Private Project

Sina ma Tinirau

When a prince is cursed to become an eel and has to win the love of a beautiful woman to become human again, he gifts her with his body in the form of a coconut palm tree in a seductive display.
Set on Rotuma in Fiji, this classic tale of unconditional love is given new meaning and relevance today as it explores issues of conservation, tradition versus freedom, and prejudice against black skin among Polynesians.

  • Vilsoni Tausie Hereniko
    The Land Has Eyes
  • Vilsoni Tausie Hereniko
    The Land Has Eyes
  • Vilsoni Tausie Hereniko
    The Land Has Eyes
  • Vilsoni Tausie Hereniko
    Key Cast
    "Sina, Tinirau"
  • Project Type:
    Animation, Short
  • Runtime:
    8 minutes 20 seconds
  • Completion Date:
    September 4, 2021
  • Production Budget:
    30,000 USD
  • Country of Origin:
    United States
  • Country of Filming:
    United States
  • Language:
  • Shooting Format:
    Animation - TV Paint
  • Aspect Ratio:
  • Film Color:
  • First-time Filmmaker:
  • Student Project:
    Yes - University of Hawai'i
  • World premiere at the Hawai'i International Film Festival in November, 2021
    United States
    November 4, 2021
    World Premiere
    Nominated for Best Short in "Made in Hawaii" category.
  • Los Angeles International Film Festival/Indie Shots
    Los Angeles
    United States
    Outstanding Achievement Award (Animation Short)
Distribution Information
  • Vilsoni Hereiko
    Sales Agent
    Country: United States
    Rights: All Rights
Director Biography - Vilsoni Tausie Hereniko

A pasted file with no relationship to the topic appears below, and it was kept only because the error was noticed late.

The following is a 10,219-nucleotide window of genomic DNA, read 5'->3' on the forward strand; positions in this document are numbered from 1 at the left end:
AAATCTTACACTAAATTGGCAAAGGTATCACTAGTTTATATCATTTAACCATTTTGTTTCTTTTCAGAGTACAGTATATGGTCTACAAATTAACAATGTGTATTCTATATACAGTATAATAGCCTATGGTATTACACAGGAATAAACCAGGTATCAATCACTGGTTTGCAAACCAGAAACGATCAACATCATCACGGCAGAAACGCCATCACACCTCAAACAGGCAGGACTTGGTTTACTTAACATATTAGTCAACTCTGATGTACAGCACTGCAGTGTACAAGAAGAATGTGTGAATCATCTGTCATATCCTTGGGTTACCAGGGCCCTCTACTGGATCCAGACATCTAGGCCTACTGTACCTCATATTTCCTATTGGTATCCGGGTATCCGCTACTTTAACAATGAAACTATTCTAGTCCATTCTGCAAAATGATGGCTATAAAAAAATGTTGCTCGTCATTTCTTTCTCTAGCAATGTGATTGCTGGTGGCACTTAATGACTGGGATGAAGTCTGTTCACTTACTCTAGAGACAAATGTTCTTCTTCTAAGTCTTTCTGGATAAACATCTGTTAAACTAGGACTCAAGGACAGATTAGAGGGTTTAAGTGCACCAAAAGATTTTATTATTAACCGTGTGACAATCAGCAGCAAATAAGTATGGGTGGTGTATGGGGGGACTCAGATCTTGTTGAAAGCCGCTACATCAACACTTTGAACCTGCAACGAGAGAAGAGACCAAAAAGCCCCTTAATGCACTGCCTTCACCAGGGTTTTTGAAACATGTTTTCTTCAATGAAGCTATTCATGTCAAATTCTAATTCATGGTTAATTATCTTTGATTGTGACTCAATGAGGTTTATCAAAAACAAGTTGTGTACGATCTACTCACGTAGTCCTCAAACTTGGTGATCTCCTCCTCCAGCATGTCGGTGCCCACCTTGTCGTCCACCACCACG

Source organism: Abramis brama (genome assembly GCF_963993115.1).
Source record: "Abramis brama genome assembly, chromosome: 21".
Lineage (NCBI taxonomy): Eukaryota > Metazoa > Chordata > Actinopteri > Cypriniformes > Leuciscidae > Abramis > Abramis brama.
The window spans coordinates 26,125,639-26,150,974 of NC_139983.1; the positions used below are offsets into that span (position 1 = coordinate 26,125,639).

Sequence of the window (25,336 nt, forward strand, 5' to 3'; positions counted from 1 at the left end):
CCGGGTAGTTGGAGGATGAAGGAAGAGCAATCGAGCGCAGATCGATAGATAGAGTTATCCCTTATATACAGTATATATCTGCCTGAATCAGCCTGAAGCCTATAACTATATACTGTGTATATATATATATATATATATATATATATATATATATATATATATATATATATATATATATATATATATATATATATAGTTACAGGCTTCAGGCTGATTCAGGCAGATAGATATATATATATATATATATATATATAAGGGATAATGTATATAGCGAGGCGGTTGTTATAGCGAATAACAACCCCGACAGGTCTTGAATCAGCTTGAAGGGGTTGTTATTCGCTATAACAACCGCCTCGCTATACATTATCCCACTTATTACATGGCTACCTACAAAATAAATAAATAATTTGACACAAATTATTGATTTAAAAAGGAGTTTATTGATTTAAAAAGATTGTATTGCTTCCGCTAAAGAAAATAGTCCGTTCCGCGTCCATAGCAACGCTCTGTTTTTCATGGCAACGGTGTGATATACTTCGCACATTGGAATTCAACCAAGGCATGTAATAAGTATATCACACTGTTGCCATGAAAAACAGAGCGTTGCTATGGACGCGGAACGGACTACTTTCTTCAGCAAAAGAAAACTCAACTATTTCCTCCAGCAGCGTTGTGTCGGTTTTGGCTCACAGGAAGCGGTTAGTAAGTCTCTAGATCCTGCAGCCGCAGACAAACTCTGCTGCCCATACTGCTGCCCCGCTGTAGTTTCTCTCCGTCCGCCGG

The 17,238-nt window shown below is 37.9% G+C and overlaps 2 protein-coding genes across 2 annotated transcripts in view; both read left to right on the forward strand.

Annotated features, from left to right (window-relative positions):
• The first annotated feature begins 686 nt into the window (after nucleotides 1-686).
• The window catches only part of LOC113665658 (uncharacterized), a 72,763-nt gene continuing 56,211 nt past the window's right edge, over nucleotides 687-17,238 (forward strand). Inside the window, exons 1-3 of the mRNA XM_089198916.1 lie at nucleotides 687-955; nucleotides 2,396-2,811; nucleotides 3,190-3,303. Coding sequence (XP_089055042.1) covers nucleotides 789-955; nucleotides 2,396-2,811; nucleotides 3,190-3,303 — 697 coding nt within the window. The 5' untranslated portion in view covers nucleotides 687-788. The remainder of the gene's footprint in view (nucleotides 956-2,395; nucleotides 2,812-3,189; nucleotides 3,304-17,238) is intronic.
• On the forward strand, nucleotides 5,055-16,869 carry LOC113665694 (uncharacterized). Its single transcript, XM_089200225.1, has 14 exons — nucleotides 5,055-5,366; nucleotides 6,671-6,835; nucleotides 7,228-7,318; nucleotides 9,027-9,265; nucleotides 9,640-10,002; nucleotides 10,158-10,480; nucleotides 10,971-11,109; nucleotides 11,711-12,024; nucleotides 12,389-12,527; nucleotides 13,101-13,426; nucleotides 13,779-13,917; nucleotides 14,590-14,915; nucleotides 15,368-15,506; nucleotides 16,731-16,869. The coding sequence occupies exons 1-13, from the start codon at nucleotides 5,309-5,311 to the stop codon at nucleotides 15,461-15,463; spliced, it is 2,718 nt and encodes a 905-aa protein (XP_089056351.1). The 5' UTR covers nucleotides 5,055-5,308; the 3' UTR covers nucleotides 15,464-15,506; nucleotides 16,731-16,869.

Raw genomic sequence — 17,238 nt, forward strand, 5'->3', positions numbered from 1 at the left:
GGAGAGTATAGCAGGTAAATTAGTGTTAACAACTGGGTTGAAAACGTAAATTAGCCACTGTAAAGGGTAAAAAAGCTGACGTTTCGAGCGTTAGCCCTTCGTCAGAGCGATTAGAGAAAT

Vilsoni Hereniko was born and raised on the Polynesian island of Rotuma in Fiji for the first sixteen years of his life. The youngest of eleven children, he learned to tell stories from his father who gifted him with the oral tales of his island. Today he makes a living teaching his students how to tell indigenous stories for the screen. His first feature film titled "Pear ta Ma 'On Maf: The Land Has Eyes" was set on his home island and had its world premiere at Sundance in 2004. Seventeen years later, he tells another story set on his island about the origin of the coconut tree which his people, and many others in Oceania and other parts of the world, regard as the tree of life.

Add Director Biography
Director Statement

Making this film with the student animators at the University of Hawai'i and several professors is an effort to encourage faculty-student collaborations in creative endeavours. It is also to draw attention to the importance of oral traditions and to tell stories that educate, empower indigenous storytellers, as well as entertain. This is my first foray into animation and I'm excited to see how animation can retell the oral tales I grew up with in new and exciting ways that are relevant today. I look forward to telling more tales from Oceania in future.